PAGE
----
Peppa is a bit of a phenomenon.
via: ShutterstockFor kids aged 2 to 5. My 7-year-old calls it a baby show, but I do see her peeking over her little sister's shoulder watching it every now when she is on her tablet.
If your child loves this show, there is merchandise available (of course) in stores.
via: ShutterstockFrom toys to shoes and clothes — there is definitely no shortage of Peppa products.
And even Valentine's Day cards. I know because I just bought my 3-year-old some.And any Target will also have candy hearts that are Peppa inspired as well.
The show seems pretty harmless.But a medical expert disagrees and says that this show and others are doing a disservice to our children because they are harming kids' emotional development.
Dr. Karen Phillip, a counseling psychotherapist from Australia, says TV shows lead to children “not being able to use their imagination."
via: ShutterstockDr. Phillip was talking about children’s shows in general, but she referenced Peppa Pig when discussing the harm to kids.
But this isn't news to us. We know too much screen time is not good for our kids.Phillips suggests that parents "interact with their kids when TV programs are on," to help them fully understand what they are watching.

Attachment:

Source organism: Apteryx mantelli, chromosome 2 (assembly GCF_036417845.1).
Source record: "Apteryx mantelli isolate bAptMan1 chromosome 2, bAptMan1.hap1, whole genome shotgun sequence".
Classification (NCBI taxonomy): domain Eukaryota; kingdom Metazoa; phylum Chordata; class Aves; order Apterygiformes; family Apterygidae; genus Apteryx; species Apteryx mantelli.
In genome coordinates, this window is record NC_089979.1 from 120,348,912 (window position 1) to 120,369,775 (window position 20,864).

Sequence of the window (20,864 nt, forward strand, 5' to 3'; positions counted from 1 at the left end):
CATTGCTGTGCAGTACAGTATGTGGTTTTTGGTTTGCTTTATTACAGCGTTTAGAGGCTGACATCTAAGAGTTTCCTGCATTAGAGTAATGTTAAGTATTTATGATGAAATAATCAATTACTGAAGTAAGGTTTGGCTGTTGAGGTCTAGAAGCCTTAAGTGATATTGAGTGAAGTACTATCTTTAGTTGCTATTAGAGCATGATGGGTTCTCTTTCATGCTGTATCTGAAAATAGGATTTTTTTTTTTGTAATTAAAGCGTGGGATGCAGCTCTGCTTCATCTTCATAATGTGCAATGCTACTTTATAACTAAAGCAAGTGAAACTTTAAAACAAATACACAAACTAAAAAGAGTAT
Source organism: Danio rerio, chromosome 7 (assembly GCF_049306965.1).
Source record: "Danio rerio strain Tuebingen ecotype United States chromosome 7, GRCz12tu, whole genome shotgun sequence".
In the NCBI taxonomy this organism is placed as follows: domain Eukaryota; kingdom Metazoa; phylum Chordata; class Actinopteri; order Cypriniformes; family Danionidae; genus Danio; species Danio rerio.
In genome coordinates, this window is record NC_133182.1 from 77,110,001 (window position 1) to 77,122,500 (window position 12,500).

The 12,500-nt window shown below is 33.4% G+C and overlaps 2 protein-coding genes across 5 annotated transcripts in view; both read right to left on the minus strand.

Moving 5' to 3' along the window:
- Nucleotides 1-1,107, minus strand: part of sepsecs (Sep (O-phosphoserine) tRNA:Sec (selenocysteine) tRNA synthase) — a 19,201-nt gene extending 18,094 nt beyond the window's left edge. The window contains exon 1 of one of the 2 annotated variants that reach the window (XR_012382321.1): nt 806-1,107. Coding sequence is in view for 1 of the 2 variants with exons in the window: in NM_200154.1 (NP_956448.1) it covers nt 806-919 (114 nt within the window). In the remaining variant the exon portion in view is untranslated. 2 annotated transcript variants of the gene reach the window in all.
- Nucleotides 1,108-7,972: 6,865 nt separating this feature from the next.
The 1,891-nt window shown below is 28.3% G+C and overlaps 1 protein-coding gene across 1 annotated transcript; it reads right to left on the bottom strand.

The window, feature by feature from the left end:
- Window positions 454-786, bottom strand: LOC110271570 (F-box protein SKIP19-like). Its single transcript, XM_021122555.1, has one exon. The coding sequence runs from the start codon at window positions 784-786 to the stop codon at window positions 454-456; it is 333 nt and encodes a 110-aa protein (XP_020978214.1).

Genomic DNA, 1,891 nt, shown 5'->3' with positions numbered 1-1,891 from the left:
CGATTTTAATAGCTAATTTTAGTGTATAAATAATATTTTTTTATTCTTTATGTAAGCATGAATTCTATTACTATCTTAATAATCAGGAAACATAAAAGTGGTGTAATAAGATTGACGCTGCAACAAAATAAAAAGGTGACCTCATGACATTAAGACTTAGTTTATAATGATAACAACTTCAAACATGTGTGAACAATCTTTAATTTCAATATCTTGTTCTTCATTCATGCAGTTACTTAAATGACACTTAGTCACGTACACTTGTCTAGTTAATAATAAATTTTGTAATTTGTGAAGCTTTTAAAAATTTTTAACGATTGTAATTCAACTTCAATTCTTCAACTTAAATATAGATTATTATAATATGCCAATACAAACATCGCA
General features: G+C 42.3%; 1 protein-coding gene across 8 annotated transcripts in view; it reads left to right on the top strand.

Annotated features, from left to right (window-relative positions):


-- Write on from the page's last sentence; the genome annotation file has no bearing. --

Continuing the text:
HuffPost UK Parents took a poll on Facebook.To see if they felt Peppa Pig was harmful to their kids' emotional development. The response was divided.
Little kids could be watching worse things.In the poll, one mother wrote, “All three of my children watched Peppa and none turned into the devil." That's good to note.
We can't always blame television shows for our kids' behavior.Another parent said, “I parented them well so they didn’t misbehave. You can’t keep blaming programmes. It’s down to the parents." Preach!!
There are always haters.While little Peppa is totally harmless, some disagree.
Peppa does tease her brother, George.But, honestly, she's acting like any normal child who has a sibling.
If you dislike your young one watching this program, there are other shows she can watch.After all, most pre-school shows are meant to teach our kids. An all-time favorite, of course, is Sesame Street.
What are the best TV programs available to kids you might wonder?According to HealthLine, there are ten TV programs on air that are excellent for toddlers. Peppa Pig did not make the list.
Number one on the list is Super Why.Super Why is all about making reading fun. "In Super Why!, books take us to magical places and reading is a superpower, which are great messages for early readers."
Daniel Tiger's Neighborhood also made the list. And this is no surprise.I actually enjoy watching this program. It's relaxing in a sense. The focus of the show is both social and emotional learning by using music and story. Plus little Daniel Tiger is just adorbs.
Another popular one that made the list is 'Doc McStuffins.'
via: Shutterstock"Time for your checkup, time for your checkup!" Doc shows kids everyone gets sick and has fears, which is a great lesson for the toddler group. Referencing this show's theme song definitely helps when visiting the pediatrician's office.